In February 2006 meanwhile Turkmenbashi declared war on authors of the past: “Nobody reads books, people don’t go to libraries,” he declared. “Central and student libraries will remain; the remainder need to close.” But the war on reading had begun much earlier, specifically in 1993 when Turkmenistan had switched from the Cyrillic to the Latin script. At a stroke, all new books were rendered inaccessible to the older generation, while older books became inaccessible to the younger generation. And with Russian language education on the decline, books in that language were increasingly indecipherable. The nearly five million Turkmen were left with the solipsistic ramblings of their “father”—who continued to churn out volumes of poetry, history and even a sequel to the Ruhnama before he died in December 2006, only to be replaced by his personal dentist, Gurbanguly Berdymukhammedov.

Since then Turkmenistan has remained an isolated totalitarian state, and without a raving megalomaniac to attract international attention, media reports on the country are rarer than ever. This September, however, a Turkmen delegation attended the Moscow International Book Fair for the first time in fifteen years, a striking development considering the cultural apocalypse that was raging only three years ago. State media reported optimistically on what was achieved:

“For the first time in a long time, the Turkmen publishers reminded the Russian publishing market of their existence. They did it not as timid beginners, but as having a status of worthy holders of advanced technology able to handle the most complex orders.”

Breathlessly, the report continues:

“It’s not a secret that even relatively recently, leading publishing powers perceived Turkmenistan as a backward province of the printing industry. The Turkmen publishers’ resumed participation in the imposing international forum flatly refuted the long-standing stereotypes. Using the language of dry statistics, the Turkmen State Publishing Service exhibited more than a hundred titles on a wide thematic range. The Turkmen printed products attracted visitors by their brilliance and superb publishing execution.”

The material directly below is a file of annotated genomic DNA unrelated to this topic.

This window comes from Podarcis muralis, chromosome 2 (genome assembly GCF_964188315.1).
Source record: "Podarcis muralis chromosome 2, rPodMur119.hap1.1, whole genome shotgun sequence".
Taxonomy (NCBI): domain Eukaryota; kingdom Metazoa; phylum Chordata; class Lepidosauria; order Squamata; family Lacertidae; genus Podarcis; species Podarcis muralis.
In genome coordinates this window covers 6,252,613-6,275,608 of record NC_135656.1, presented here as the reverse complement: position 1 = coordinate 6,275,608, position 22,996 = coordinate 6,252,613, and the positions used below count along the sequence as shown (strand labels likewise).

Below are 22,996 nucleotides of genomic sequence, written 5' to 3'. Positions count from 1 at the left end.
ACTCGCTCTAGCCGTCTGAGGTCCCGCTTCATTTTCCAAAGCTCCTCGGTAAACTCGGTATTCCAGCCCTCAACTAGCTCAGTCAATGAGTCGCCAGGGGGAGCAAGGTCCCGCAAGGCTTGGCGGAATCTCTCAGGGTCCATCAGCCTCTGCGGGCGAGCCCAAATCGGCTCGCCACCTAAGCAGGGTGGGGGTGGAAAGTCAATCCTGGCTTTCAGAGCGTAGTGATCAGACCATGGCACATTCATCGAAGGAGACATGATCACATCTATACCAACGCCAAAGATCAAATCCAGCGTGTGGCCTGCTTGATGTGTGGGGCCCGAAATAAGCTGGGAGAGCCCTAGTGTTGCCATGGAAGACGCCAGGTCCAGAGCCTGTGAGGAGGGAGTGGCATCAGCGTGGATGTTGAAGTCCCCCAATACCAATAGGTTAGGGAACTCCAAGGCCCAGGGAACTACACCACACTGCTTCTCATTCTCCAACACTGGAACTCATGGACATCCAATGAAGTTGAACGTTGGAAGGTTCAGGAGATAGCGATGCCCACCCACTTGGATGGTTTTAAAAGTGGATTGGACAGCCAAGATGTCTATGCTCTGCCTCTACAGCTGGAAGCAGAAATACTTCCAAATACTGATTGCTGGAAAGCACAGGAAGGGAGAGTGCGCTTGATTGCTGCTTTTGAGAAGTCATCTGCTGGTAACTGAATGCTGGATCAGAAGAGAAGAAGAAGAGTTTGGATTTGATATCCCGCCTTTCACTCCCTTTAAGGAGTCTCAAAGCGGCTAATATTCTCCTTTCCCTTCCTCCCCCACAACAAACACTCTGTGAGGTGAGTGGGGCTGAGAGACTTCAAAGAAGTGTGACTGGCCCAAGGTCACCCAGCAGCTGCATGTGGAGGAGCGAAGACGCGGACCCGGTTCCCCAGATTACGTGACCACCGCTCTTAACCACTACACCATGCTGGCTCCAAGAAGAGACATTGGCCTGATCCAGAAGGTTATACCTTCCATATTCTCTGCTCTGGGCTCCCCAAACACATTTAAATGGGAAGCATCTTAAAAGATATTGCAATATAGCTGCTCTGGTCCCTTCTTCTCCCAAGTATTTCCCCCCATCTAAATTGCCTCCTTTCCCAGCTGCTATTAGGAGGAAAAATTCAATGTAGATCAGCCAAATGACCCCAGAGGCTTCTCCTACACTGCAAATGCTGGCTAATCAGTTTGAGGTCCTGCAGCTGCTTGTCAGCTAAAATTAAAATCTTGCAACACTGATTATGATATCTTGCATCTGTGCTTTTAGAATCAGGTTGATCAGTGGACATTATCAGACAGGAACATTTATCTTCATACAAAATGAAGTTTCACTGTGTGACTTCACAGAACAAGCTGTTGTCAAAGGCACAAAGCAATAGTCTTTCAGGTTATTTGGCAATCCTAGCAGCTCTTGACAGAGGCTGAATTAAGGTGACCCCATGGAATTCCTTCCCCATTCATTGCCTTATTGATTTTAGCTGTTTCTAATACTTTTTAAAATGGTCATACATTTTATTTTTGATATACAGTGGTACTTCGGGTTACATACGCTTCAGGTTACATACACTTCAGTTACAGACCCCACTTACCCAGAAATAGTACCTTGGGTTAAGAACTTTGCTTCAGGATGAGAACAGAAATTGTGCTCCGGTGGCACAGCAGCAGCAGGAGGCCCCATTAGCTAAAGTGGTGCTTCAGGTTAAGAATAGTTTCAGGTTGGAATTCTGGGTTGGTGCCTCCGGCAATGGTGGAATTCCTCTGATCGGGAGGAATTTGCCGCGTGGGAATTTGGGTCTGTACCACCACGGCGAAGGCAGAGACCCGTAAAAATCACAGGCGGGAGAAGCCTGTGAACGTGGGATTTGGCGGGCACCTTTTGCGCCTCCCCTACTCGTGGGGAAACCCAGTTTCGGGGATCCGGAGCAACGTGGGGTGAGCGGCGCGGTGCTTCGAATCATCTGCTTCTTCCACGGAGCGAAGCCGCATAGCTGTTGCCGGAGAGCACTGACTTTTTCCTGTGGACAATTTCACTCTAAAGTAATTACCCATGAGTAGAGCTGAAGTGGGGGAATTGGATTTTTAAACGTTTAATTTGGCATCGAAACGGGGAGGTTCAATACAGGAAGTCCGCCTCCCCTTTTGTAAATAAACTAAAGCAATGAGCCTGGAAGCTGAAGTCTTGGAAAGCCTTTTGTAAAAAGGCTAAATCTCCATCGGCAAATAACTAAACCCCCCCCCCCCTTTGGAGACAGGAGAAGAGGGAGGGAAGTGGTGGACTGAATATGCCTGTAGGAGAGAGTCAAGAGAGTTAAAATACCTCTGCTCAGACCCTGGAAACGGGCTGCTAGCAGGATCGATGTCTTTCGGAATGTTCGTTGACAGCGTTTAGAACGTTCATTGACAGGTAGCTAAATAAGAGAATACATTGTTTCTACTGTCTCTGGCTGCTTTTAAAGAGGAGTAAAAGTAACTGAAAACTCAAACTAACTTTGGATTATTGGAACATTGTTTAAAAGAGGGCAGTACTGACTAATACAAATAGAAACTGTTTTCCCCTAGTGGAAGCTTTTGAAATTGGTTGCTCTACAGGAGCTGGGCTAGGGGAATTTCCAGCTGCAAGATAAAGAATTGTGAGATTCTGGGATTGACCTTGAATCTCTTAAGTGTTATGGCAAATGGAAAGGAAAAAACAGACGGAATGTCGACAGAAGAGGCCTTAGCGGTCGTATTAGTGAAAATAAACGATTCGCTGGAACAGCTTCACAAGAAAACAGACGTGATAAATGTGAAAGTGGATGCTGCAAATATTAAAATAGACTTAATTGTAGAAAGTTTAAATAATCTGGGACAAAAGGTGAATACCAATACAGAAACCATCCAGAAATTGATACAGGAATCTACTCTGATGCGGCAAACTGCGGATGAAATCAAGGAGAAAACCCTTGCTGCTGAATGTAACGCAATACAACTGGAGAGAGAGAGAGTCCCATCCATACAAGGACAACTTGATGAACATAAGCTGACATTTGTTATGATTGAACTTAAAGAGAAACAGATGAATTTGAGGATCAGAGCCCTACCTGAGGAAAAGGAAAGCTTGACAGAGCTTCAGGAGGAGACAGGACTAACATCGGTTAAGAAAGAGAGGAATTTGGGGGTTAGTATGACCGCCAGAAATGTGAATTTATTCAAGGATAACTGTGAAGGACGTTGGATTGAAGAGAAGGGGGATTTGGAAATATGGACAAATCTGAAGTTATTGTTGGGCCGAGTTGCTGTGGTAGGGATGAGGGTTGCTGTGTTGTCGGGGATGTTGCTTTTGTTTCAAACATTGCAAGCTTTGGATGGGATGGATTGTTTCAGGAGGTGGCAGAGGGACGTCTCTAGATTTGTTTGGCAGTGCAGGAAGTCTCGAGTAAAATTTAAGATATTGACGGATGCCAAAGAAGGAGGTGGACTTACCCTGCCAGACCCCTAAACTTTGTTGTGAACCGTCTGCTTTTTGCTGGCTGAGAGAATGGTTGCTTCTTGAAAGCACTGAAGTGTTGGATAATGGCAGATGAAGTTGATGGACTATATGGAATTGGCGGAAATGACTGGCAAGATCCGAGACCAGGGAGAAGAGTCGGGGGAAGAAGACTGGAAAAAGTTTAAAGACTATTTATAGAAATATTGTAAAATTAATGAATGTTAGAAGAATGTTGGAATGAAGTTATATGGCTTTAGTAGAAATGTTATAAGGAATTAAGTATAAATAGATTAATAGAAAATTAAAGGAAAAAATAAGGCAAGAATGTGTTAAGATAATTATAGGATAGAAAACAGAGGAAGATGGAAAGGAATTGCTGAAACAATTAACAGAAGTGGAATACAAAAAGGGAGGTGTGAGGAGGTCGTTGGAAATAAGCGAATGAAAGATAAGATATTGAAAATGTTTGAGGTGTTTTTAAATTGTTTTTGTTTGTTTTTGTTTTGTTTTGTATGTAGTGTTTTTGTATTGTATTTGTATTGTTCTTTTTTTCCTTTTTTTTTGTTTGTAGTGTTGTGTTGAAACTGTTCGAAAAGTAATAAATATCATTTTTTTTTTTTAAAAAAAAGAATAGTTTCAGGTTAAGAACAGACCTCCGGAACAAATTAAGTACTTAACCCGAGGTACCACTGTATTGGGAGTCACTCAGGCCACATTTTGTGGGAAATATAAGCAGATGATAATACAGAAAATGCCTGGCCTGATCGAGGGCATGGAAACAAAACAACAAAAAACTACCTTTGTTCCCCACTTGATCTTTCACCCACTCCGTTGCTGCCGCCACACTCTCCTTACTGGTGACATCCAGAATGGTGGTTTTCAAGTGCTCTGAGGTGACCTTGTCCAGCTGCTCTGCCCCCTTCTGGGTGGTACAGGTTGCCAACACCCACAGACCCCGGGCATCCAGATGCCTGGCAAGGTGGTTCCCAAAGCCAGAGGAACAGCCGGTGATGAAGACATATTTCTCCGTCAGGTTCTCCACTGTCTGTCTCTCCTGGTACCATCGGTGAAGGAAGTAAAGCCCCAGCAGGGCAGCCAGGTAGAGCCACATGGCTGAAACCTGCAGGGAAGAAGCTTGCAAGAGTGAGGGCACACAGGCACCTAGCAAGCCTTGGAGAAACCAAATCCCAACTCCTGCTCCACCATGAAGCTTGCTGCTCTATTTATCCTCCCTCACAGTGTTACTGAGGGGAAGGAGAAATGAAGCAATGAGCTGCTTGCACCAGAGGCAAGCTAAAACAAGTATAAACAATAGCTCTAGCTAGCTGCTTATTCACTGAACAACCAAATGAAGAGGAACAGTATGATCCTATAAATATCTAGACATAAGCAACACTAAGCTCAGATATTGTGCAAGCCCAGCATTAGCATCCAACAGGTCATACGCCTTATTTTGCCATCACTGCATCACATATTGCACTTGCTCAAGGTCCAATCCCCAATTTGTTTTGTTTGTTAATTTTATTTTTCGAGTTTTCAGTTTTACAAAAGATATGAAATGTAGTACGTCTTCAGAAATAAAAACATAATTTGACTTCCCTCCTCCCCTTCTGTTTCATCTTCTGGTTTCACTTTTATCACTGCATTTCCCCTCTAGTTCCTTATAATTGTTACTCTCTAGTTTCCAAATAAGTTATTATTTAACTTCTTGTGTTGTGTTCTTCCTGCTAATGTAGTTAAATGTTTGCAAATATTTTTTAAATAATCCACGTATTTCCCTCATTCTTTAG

Indeed, the nation stands on the threshold of a bold new era:

“…the current publishing capacity of Turkmenistan allows the country not only to supply fully all schools with textbooks, annually printing up to 130,000 copies, but also to offer its printing capacity to neighboring countries to fulfill orders for big circulations of book products. Today, Turkmenistan is ready to serve as a major international and regional publishing center.”

Most excellent! The renaissance continued within Turkmenistan three weeks later, as Ashgabat hosted its fourth International Book Forum between the 28th and 30th of September. Stirringly titled: “A Book—the Way to the Cooperation and Progress” this event was attended by 74 delegations from nearly 30 countries, and although the emphasis was on Russian publishers and countries from the Economic Cooperation Organization (established in 1985 by Iran, Pakistan and Turkey for the purpose of promoting economic, technical and cultural cooperation among the member states), there were still some surprises—for the first time ever, Australian delegates visited Turkmenistan: